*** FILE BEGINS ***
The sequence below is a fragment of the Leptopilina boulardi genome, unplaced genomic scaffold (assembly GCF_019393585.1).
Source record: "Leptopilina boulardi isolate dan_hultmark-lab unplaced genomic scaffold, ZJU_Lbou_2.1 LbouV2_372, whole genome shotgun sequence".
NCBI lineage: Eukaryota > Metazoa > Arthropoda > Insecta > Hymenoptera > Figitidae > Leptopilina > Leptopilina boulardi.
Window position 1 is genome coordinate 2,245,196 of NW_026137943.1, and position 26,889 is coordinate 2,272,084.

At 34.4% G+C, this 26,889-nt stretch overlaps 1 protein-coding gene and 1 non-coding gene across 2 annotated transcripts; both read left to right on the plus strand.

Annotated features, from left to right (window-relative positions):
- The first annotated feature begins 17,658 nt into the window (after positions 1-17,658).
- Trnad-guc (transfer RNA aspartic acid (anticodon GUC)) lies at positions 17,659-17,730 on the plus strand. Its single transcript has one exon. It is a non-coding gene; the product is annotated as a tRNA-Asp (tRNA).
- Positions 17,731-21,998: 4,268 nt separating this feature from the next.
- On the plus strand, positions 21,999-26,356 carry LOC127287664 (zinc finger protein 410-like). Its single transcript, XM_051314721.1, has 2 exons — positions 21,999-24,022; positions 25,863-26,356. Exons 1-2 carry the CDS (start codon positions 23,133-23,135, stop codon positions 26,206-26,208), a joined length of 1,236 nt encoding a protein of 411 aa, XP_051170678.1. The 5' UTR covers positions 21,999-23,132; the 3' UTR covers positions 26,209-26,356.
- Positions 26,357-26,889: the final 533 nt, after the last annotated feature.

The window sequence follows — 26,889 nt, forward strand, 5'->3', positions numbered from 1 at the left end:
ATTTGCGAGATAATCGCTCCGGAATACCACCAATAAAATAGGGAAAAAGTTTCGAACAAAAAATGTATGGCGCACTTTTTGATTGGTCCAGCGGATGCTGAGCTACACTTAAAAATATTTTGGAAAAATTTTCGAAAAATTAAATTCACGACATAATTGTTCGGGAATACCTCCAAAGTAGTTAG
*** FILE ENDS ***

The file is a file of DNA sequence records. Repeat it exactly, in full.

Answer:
The sequence below is a fragment of the Leptopilina boulardi genome, unplaced genomic scaffold (assembly GCF_019393585.1).
Source record: "Leptopilina boulardi isolate dan_hultmark-lab unplaced genomic scaffold, ZJU_Lbou_2.1 LbouV2_372, whole genome shotgun sequence".
NCBI lineage: Eukaryota > Metazoa > Arthropoda > Insecta > Hymenoptera > Figitidae > Leptopilina > Leptopilina boulardi.
Window position 1 is genome coordinate 2,245,196 of NW_026137943.1, and position 26,889 is coordinate 2,272,084.

At 34.4% G+C, this 26,889-nt stretch overlaps 1 protein-coding gene and 1 non-coding gene across 2 annotated transcripts; both read left to right on the plus strand.

Annotated features, from left to right (window-relative positions):
- The first annotated feature begins 17,658 nt into the window (after positions 1-17,658).
- Trnad-guc (transfer RNA aspartic acid (anticodon GUC)) lies at positions 17,659-17,730 on the plus strand. Its single transcript has one exon. It is a non-coding gene; the product is annotated as a tRNA-Asp (tRNA).
- Positions 17,731-21,998: 4,268 nt separating this feature from the next.
- On the plus strand, positions 21,999-26,356 carry LOC127287664 (zinc finger protein 410-like). Its single transcript, XM_051314721.1, has 2 exons — positions 21,999-24,022; positions 25,863-26,356. Exons 1-2 carry the CDS (start codon positions 23,133-23,135, stop codon positions 26,206-26,208), a joined length of 1,236 nt encoding a protein of 411 aa, XP_051170678.1. The 5' UTR covers positions 21,999-23,132; the 3' UTR covers positions 26,209-26,356.
- Positions 26,357-26,889: the final 533 nt, after the last annotated feature.

The window sequence follows — 26,889 nt, forward strand, 5'->3', positions numbered from 1 at the left end:
ATTTGCGAGATAATCGCTCCGGAATACCACCAATAAAATAGGGAAAAAGTTTCGAACAAAAAATGTATGGCGCACTTTTTGATTGGTCCAGCGGATGCTGAGCTACACTTAAAAATATTTTGGAAAAATTTTCGAAAAATTAAATTCACGACATAATTGTTCGGGAATACCTCCAAAGTAGTTAG